Benthic Habitat Mapping combines state of the art side-scan sonar imagery and GPS coordinates with benthic grabs (2-gallon samples of sediment and macro invertebrate species), to produce a detailed snapshot of the harbor’s sea floor.
Our Benthic Habitat Mapping Project (BHM) will provide the blueprint for informing harbor management decisions including: dredging, sediment management and mooring field and aquaculture expansion. It will also supply essential data for use as a baseline reference in the event of a major storm or pollution event.
The BHMP will give us a physical and biological scientific data based “snapshot in time” that will deliver invaluable data for protection, preservation and planning for the evolution of the harbor.
The Barnstable Harbor BHMP, is being performed by Mark Borrelli of Provincetown Center for Coastal Studies. Our BHMP will join BHMP projects already completed by the Center for Coastal Studies for Provincetown and Wellfleet Harbors, and will contribute essential information for the entire Cape Cod Bay ecosystem and coastal food chain.
A Benthic Habitat Map for Barnstable Harbor will contribute significantly to ensuring that we have the information necessary to manage and protect “the harbor we love”.
Friends of Barnstable Harbor’s BHMP will map the entire harbor ensuring a comprehensive understanding of the entire harbor ecosystem. Data will include detailed imagery and location of eelgrass beds, natural shellfish beds, and marine debris, as well as sediment types and macro-invertebrate counts (see image below).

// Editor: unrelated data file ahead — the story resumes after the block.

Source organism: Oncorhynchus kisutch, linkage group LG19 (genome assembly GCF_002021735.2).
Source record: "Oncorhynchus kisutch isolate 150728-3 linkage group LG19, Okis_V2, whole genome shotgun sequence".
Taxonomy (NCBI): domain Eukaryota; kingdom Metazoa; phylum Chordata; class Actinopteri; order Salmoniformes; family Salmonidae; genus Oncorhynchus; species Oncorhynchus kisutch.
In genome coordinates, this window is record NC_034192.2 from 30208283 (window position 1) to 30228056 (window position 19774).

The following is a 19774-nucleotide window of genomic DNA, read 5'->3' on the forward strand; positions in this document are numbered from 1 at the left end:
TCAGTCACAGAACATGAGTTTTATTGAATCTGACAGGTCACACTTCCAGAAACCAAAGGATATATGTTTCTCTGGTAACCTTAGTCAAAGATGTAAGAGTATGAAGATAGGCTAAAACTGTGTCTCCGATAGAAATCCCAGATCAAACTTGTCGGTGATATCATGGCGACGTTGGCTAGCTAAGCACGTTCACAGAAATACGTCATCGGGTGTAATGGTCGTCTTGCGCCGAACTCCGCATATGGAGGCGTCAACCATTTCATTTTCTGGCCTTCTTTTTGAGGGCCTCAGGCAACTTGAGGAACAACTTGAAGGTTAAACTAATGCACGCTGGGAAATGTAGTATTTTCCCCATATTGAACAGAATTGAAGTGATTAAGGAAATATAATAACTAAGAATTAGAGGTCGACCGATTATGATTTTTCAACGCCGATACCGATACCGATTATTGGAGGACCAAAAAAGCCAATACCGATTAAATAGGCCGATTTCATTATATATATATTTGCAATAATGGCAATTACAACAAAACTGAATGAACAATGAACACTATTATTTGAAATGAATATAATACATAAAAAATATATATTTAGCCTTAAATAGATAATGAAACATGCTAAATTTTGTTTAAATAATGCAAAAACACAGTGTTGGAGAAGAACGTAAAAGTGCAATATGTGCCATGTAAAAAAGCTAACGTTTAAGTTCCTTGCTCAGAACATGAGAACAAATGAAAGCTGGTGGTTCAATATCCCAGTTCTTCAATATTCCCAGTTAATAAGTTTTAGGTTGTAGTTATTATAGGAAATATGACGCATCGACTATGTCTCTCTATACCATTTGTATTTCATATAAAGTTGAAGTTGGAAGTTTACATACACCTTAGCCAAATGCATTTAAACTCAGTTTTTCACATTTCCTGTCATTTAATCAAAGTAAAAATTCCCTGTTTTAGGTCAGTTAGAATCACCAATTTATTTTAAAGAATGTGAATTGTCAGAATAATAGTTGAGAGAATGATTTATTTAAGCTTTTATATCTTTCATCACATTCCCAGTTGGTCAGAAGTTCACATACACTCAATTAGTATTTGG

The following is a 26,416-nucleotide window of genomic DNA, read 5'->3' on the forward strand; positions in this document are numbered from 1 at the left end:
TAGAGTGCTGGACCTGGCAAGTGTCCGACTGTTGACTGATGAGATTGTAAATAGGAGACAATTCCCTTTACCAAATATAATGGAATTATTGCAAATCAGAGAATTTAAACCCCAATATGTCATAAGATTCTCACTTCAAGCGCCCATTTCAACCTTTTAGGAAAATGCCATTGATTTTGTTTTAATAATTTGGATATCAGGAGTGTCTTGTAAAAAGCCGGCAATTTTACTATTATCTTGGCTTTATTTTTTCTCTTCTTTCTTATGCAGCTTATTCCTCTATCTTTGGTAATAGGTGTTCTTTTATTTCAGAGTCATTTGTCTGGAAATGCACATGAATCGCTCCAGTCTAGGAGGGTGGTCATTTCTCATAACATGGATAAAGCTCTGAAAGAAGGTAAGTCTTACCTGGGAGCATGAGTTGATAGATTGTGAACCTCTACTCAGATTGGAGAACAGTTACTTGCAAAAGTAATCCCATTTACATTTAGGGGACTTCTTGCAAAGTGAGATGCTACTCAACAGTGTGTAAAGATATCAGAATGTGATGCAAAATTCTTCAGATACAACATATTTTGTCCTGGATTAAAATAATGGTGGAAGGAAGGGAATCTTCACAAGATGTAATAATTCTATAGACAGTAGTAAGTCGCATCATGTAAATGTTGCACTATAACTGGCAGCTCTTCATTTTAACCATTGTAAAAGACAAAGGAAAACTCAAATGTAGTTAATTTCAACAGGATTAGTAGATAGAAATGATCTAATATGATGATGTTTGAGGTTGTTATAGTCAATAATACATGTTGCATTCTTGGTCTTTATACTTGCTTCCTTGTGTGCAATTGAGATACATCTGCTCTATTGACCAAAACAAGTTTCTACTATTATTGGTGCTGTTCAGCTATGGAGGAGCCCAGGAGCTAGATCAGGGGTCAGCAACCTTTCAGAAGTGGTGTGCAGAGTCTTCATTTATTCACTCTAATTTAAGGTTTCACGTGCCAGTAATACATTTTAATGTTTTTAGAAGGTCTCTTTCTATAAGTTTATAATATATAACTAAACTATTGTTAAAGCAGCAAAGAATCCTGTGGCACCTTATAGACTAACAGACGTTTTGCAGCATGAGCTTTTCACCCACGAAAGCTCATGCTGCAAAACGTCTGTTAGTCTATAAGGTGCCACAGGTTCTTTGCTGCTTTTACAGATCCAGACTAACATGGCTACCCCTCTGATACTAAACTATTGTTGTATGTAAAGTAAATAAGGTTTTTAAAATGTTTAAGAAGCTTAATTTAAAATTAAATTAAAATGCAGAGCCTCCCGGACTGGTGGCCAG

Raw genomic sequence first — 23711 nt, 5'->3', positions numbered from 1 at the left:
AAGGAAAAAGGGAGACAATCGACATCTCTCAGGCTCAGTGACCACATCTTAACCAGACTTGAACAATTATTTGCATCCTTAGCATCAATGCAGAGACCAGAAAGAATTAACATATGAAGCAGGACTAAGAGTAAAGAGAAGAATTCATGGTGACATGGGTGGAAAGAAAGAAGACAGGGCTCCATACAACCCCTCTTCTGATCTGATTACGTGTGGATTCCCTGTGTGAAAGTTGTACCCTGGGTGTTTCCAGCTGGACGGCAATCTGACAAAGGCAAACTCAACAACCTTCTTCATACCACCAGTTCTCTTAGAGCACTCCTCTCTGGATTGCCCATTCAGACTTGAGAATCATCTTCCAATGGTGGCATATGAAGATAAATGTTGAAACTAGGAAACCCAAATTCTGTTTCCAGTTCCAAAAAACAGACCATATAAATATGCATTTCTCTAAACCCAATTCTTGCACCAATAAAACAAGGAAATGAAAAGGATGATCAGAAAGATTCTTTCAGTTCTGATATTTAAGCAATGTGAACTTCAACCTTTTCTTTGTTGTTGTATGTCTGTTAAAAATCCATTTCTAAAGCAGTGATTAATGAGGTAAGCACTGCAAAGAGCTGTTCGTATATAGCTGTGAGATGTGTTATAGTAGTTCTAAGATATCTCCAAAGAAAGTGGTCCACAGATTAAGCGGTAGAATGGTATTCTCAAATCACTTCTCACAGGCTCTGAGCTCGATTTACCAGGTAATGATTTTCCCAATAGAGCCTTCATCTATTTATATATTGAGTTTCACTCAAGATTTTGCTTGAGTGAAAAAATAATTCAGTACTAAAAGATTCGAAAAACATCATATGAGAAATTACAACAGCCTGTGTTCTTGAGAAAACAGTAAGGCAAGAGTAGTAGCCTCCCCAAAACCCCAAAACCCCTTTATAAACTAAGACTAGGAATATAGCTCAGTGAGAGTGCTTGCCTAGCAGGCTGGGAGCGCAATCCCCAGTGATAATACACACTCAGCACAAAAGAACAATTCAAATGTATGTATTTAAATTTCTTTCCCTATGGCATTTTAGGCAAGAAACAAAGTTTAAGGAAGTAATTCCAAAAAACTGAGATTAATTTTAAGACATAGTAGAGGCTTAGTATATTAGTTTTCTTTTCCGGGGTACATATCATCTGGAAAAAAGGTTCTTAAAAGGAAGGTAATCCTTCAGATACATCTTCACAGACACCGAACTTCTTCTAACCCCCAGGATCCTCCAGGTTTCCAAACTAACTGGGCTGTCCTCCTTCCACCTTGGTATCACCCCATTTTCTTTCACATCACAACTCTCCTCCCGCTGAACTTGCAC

The last time Barnstable Harbor was mapped was in the 1930’s utilizing a lead-line and a benchmark survey from Mussel Point. Our BHMP will conform to current Coastal and Marine Ecological Classification Standards (CMECS). We hope that our BHMP will attract more scientists to conduct studies in our harbor, thus begetting further research and data.
Finally, upon completion of the project, we will have an image of our harbor that will enable us to identify specific areas of interest or concern. The utilization of drone technology and/or re-sampling will enable us to document and understand trends in our harbor system.
The Center for Coastal Studies projects the cost for this project to be $165,000. They have completed 22 days of mapping data collection and have collect 90 Benthic Grab Samples at 30 unique sites. Counting and documentation of benthic samples will take several months more to complete.
The Friends of Pleasant Bay Benthic Habitat Mapping reports were made public this past August. Here are PDF files of both the summary and the full report:
Center for Coastal Studies Pleasant Bay Report Final 2018 Full Technical Report
Left: Sonar image of shellfish beds in Wellfleet Harbor. White arrows highlight individual quahog shells. Center: Same tidal flat at low tide. Quahog shells are placed on muddy intertidal flats to provide substrate for oyster growth. Right: Movement of chains attached to mooring blocks cleared an area of eelgrass. Below: Macro-Invertebrates
Your fully tax-deductible donation to the Benthic Habitat Mapping Project is crucial to guaranteeing that future generations will be able to experience the same magnificent Barnstable Harbor that we have enjoyed and that has been the centerpiece of Cape Cod’s north side for hundreds of years.